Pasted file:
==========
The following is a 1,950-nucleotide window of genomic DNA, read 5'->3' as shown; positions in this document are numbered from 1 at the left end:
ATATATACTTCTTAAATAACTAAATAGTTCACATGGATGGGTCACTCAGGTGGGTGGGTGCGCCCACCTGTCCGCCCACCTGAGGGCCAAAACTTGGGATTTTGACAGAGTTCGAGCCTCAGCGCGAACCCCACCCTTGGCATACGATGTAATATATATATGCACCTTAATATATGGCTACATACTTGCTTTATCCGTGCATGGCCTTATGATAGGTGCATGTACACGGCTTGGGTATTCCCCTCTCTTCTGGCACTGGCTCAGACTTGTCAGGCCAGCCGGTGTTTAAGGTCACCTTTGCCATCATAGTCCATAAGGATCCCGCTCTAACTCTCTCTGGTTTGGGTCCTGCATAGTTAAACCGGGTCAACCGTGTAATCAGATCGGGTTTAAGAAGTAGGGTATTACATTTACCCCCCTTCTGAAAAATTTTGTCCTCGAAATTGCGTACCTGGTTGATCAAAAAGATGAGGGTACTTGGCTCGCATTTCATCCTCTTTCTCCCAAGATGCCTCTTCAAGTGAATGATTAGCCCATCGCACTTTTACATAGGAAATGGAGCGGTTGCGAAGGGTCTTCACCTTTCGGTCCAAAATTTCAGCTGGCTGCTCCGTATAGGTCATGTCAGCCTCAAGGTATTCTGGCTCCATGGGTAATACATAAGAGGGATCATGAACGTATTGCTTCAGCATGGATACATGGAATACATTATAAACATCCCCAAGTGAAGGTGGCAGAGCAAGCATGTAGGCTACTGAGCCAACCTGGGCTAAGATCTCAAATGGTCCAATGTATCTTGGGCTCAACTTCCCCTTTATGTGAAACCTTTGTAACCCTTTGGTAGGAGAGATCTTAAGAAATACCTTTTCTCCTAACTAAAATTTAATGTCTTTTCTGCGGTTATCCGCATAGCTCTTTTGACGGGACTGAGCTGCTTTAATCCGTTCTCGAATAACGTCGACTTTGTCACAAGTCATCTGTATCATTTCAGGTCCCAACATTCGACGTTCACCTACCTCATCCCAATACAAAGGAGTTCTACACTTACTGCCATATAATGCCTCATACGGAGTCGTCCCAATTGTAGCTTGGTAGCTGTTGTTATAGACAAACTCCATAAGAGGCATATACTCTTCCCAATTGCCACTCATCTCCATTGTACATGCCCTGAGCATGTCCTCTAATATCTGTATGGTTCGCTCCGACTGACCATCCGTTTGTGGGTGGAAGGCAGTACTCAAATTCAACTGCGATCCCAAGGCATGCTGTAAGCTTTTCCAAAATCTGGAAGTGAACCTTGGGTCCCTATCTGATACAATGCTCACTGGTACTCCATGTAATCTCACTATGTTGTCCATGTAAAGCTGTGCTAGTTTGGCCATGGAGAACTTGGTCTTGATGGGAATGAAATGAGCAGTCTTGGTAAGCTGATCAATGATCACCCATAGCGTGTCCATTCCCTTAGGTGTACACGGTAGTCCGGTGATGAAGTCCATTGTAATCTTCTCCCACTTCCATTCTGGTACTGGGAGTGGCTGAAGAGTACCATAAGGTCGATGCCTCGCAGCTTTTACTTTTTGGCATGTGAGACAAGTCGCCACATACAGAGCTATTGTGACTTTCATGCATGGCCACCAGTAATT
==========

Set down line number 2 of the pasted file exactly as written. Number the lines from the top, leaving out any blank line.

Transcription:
ATATATACTTCTTAAATAACTAAATAGTTCACATGGATGGGTCACTCAGGTGGGTGGGTGCGCCCACCTGTCCGCCCACCTGAGGGCCAAAACTTGGGATTTTGACAGAGTTCGAGCCTCAGCGCGAACCCCACCCTTGGCATACGATGTAATATATATATGCACCTTAATATATGGCTACATACTTGCTTTATCCGTGCATGGCCTTATGATAGGTGCATGTACACGGCTTGGGTATTCCCCTCTCTTCTGGCACTGGCTCAGACTTGTCAGGCCAGCCGGTGTTTAAGGTCACCTTTGCCATCATAGTCCATAAGGATCCCGCTCTAACTCTCTCTGGTTTGGGTCCTGCATAGTTAAACCGGGTCAACCGTGTAATCAGATCGGGTTTAAGAAGTAGGGTATTACATTTACCCCCCTTCTGAAAAATTTTGTCCTCGAAATTGCGTACCTGGTTGATCAAAAAGATGAGGGTACTTGGCTCGCATTTCATCCTCTTTCTCCCAAGATGCCTCTTCAAGTGAATGATTAGCCCATCGCACTTTTACATAGGAAATGGAGCGGTTGCGAAGGGTCTTCACCTTTCGGTCCAAAATTTCAGCTGGCTGCTCCGTATAGGTCATGTCAGCCTCAAGGTATTCTGGCTCCATGGGTAATACATAAGAGGGATCATGAACGTATTGCTTCAGCATGGATACATGGAATACATTATAAACATCCCCAAGTGAAGGTGGCAGAGCAAGCATGTAGGCTACTGAGCCAACCTGGGCTAAGATCTCAAATGGTCCAATGTATCTTGGGCTCAACTTCCCCTTTATGTGAAACCTTTGTAACCCTTTGGTAGGAGAGATCTTAAGAAATACCTTTTCTCCTAACTAAAATTTAATGTCTTTTCTGCGGTTATCCGCATAGCTCTTTTGACGGGACTGAGCTGCTTTAATCCGTTCTCGAATAACGTCGACTTTGTCACAAGTCATCTGTATCATTTCAGGTCCCAACATTCGACGTTCACCTACCTCATCCCAATACAAAGGAGTTCTACACTTACTGCCATATAATGCCTCATACGGAGTCGTCCCAATTGTAGCTTGGTAGCTGTTGTTATAGACAAACTCCATAAGAGGCATATACTCTTCCCAATTGCCACTCATCTCCATTGTACATGCCCTGAGCATGTCCTCTAATATCTGTATGGTTCGCTCCGACTGACCATCCGTTTGTGGGTGGAAGGCAGTACTCAAATTCAACTGCGATCCCAAGGCATGCTGTAAGCTTTTCCAAAATCTGGAAGTGAACCTTGGGTCCCTATCTGATACAATGCTCACTGGTACTCCATGTAATCTCACTATGTTGTCCATGTAAAGCTGTGCTAGTTTGGCCATGGAGAACTTGGTCTTGATGGGAATGAAATGAGCAGTCTTGGTAAGCTGATCAATGATCACCCATAGCGTGTCCATTCCCTTAGGTGTACACGGTAGTCCGGTGATGAAGTCCATTGTAATCTTCTCCCACTTCCATTCTGGTACTGGGAGTGGCTGAAGAGTACCATAAGGTCGATGCCTCGCAGCTTTTACTTTTTGGCATGTGAGACAAGTCGCCACATACAGAGCTATTGTGACTTTCATGCATGGCCACCAGTAATT